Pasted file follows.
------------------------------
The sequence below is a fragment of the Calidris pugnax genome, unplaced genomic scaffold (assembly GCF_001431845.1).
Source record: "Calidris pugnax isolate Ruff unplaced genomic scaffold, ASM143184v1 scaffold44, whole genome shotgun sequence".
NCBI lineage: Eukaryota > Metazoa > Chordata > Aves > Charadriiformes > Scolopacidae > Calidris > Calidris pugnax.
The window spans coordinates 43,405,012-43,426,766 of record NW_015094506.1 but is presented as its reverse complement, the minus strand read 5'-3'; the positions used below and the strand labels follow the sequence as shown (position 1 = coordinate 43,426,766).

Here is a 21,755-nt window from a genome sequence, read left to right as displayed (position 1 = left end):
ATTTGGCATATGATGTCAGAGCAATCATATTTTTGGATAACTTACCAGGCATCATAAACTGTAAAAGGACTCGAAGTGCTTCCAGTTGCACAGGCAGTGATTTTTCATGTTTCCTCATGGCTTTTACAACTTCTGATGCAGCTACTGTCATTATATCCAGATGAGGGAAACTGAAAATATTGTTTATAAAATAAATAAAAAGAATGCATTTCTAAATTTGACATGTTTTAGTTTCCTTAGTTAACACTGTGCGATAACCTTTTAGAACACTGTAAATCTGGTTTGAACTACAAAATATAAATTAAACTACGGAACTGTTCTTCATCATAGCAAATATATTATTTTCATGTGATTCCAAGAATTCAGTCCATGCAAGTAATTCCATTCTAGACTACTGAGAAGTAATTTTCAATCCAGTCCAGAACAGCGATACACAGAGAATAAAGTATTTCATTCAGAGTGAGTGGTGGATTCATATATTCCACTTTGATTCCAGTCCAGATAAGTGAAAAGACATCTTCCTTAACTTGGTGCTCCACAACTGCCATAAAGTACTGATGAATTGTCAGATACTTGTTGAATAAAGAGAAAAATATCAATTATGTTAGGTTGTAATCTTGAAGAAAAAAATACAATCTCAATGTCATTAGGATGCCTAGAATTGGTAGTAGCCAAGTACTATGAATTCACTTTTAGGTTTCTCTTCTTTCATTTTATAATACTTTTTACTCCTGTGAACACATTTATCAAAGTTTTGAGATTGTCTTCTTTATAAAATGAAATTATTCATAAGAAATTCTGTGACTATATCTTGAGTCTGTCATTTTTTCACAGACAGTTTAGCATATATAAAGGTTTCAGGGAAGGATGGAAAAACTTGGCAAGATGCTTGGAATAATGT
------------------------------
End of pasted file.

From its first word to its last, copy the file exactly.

The sequence below is a fragment of the Calidris pugnax genome, unplaced genomic scaffold (assembly GCF_001431845.1).
Source record: "Calidris pugnax isolate Ruff unplaced genomic scaffold, ASM143184v1 scaffold44, whole genome shotgun sequence".
NCBI lineage: Eukaryota > Metazoa > Chordata > Aves > Charadriiformes > Scolopacidae > Calidris > Calidris pugnax.
The window spans coordinates 43,405,012-43,426,766 of record NW_015094506.1 but is presented as its reverse complement, the minus strand read 5'-3'; the positions used below and the strand labels follow the sequence as shown (position 1 = coordinate 43,426,766).

Here is a 21,755-nt window from a genome sequence, read left to right as displayed (position 1 = left end):
ATTTGGCATATGATGTCAGAGCAATCATATTTTTGGATAACTTACCAGGCATCATAAACTGTAAAAGGACTCGAAGTGCTTCCAGTTGCACAGGCAGTGATTTTTCATGTTTCCTCATGGCTTTTACAACTTCTGATGCAGCTACTGTCATTATATCCAGATGAGGGAAACTGAAAATATTGTTTATAAAATAAATAAAAAGAATGCATTTCTAAATTTGACATGTTTTAGTTTCCTTAGTTAACACTGTGCGATAACCTTTTAGAACACTGTAAATCTGGTTTGAACTACAAAATATAAATTAAACTACGGAACTGTTCTTCATCATAGCAAATATATTATTTTCATGTGATTCCAAGAATTCAGTCCATGCAAGTAATTCCATTCTAGACTACTGAGAAGTAATTTTCAATCCAGTCCAGAACAGCGATACACAGAGAATAAAGTATTTCATTCAGAGTGAGTGGTGGATTCATATATTCCACTTTGATTCCAGTCCAGATAAGTGAAAAGACATCTTCCTTAACTTGGTGCTCCACAACTGCCATAAAGTACTGATGAATTGTCAGATACTTGTTGAATAAAGAGAAAAATATCAATTATGTTAGGTTGTAATCTTGAAGAAAAAAATACAATCTCAATGTCATTAGGATGCCTAGAATTGGTAGTAGCCAAGTACTATGAATTCACTTTTAGGTTTCTCTTCTTTCATTTTATAATACTTTTTACTCCTGTGAACACATTTATCAAAGTTTTGAGATTGTCTTCTTTATAAAATGAAATTATTCATAAGAAATTCTGTGACTATATCTTGAGTCTGTCATTTTTTCACAGACAGTTTAGCATATATAAAGGTTTCAGGGAAGGATGGAAAAACTTGGCAAGATGCTTGGAATAATGT